FRIDELY, Minn. – (Nov. 16, 2017) – Human trafficking is modern day slavery, happening everywhere in the United States. The victims can be any nationality, age, socioeconomic status, or gender. Trafficking is a highly profitable crime.
Worldwide, human trafficking is a $150 billion a year business. It takes many forms, including sex trafficking, forced labor and domestic servitude. In Anoka County, Sheriff James Stuart and County Attorney Tony Palumbo are working to educate the public on the growing problem right in their own backyard.
“We want the public to know and to be aware of some of the problem we are seeing here on the law enforcement side,” Palumbo said.
“We know that we’ve been taking this battle on for many years, however we need more eyes and ears out there, I tell individuals, ‘when you’re out in the community and you see something that just doesn’t feel right, there’s a reason for it, act on it, when in doubt call us out,’ and that’s kind of the message we want to get out to people,” Stuart said.
It is estimated that 1 out of every 6 runway youth are sex trafficking victims, a statistic that is proving true in Anoka County.
“A large percentage of our homeless youth are trading sex for food, clothing, shelter and they are cow-chopping, they are going various places and they find that it’s a method of currency, so-to-speak,” Palumbo explained.
What many victims believe will be a quick fix to their problems ends up being a lifestyle that is hard to escape.
“Once you get into that life, [it is] very very difficult to get out,” Palumbo continued.
“The reality is, when you’re 11 to 14-years-old, no matter what we’re talking about, you’re not going to be making good decisions, and so when you have somebody who is a master manipulator and who knows how to manipulate anyone, much less a child’s mind, they’re going to find ways to entice you, they’re going to find ways to lure you in and get you to lower your defenses and whether that’s through gifts, and eventually getting you hooked on narcotics where they’re your provider, by painting a picture where you can’t trust your family, even before you could,” Stuart said.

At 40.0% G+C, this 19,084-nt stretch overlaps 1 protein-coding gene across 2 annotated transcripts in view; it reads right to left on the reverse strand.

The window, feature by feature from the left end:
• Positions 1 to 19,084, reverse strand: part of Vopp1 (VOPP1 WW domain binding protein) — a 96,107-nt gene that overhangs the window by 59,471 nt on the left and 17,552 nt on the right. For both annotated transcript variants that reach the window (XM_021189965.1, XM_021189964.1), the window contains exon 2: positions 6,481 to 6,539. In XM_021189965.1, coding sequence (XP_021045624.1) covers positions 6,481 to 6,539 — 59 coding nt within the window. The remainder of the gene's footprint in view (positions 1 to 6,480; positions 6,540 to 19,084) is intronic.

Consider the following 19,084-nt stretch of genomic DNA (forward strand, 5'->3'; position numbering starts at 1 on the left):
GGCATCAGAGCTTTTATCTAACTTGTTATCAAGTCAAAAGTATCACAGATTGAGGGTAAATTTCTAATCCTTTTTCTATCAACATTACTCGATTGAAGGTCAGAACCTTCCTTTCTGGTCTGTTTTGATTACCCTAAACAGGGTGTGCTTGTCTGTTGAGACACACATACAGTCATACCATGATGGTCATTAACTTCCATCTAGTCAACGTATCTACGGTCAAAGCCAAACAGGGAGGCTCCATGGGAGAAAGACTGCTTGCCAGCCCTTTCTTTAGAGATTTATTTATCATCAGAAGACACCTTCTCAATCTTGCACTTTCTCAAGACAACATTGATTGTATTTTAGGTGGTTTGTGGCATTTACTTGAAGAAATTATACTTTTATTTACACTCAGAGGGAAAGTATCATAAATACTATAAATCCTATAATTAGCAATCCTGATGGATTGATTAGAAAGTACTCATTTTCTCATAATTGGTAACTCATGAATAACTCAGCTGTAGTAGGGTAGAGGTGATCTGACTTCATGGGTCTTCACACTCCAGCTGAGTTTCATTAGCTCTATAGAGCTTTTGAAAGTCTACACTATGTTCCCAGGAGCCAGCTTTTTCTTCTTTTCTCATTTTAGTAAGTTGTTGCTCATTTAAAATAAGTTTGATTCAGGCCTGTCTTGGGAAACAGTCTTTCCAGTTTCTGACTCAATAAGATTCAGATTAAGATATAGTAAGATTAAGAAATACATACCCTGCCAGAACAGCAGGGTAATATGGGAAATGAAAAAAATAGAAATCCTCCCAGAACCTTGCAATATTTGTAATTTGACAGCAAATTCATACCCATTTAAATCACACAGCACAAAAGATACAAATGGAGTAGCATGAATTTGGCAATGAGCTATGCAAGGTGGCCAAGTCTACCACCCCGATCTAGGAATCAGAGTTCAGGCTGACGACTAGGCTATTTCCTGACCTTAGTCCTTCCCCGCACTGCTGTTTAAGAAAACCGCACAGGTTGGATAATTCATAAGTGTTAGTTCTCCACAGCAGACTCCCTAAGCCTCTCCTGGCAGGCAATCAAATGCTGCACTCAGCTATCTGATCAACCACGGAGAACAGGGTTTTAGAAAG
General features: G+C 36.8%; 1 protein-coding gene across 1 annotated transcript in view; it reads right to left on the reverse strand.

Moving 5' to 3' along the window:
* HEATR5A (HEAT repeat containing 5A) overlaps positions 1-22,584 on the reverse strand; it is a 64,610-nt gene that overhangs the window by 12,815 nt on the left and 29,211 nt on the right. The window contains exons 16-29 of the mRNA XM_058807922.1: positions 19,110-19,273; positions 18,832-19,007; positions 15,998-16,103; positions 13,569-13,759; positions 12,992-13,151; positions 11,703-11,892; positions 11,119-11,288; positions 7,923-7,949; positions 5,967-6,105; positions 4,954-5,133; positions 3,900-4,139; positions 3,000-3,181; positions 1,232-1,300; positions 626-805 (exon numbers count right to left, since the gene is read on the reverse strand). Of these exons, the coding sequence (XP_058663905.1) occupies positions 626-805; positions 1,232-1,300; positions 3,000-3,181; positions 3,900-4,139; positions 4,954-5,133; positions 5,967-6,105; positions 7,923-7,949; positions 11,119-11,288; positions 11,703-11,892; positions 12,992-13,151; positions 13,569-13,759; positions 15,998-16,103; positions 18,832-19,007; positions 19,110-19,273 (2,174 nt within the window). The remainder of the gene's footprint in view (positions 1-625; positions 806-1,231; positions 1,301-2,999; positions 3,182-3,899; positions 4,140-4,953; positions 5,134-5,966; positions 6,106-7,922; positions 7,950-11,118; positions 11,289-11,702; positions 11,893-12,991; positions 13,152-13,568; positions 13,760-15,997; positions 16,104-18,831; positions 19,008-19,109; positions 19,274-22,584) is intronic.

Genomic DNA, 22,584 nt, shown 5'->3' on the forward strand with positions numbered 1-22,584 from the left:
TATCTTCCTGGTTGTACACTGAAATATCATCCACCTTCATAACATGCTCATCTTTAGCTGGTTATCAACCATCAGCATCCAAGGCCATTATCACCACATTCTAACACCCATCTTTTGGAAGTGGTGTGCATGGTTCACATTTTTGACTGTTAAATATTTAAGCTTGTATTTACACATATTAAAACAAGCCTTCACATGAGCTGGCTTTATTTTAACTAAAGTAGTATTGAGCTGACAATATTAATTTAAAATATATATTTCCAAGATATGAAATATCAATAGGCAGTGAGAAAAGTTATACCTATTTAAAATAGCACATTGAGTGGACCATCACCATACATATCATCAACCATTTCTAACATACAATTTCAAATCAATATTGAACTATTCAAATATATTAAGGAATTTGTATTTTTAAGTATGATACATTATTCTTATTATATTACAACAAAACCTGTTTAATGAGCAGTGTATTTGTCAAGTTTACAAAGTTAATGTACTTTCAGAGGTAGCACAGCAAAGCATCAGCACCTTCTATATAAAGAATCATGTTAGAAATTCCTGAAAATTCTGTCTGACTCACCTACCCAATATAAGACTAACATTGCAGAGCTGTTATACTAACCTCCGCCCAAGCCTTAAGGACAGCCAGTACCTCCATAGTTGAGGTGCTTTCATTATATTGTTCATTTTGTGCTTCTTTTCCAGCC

“Threats that are being made keep these kids hostage and the worst threat of all is, if you try and leave, we’ll go after your little sister, we’ll go after your family, etc, and it holds them in,” Palumbo said.
“They are going to masterfully create a situation where the trafficked victims look to their trafficker as their boyfriend, as their caretaker, as somebody who cares about them and it’s not unlike a domestic violence circle where they eventually start to believe it’ll get better and they do care about them and so we constantly see that the kids are caught up in that lifestyle,” Stuart said.
Those in attendance at the human trafficking forum received several tips on what to look for but it comes down to trusting your instincts.
“I think the average citizen likes to think that if there’s an issue, we’re going to see it on the news because somebody has been violently abducted, because somebody’s been pulled off their front step or taken from a mall and so we’ll know who to look for and we’ll know who the suspects are by vehicle descriptions and things like that but the reality is, they’re much more often enticed into the lifestyle, they’re tricked into the lifestyle and before they know it, they’re caught up in a lifestyle that they don’t know how to get out of and so that’s what this is about is helping people understand what to look for,” Stuart said.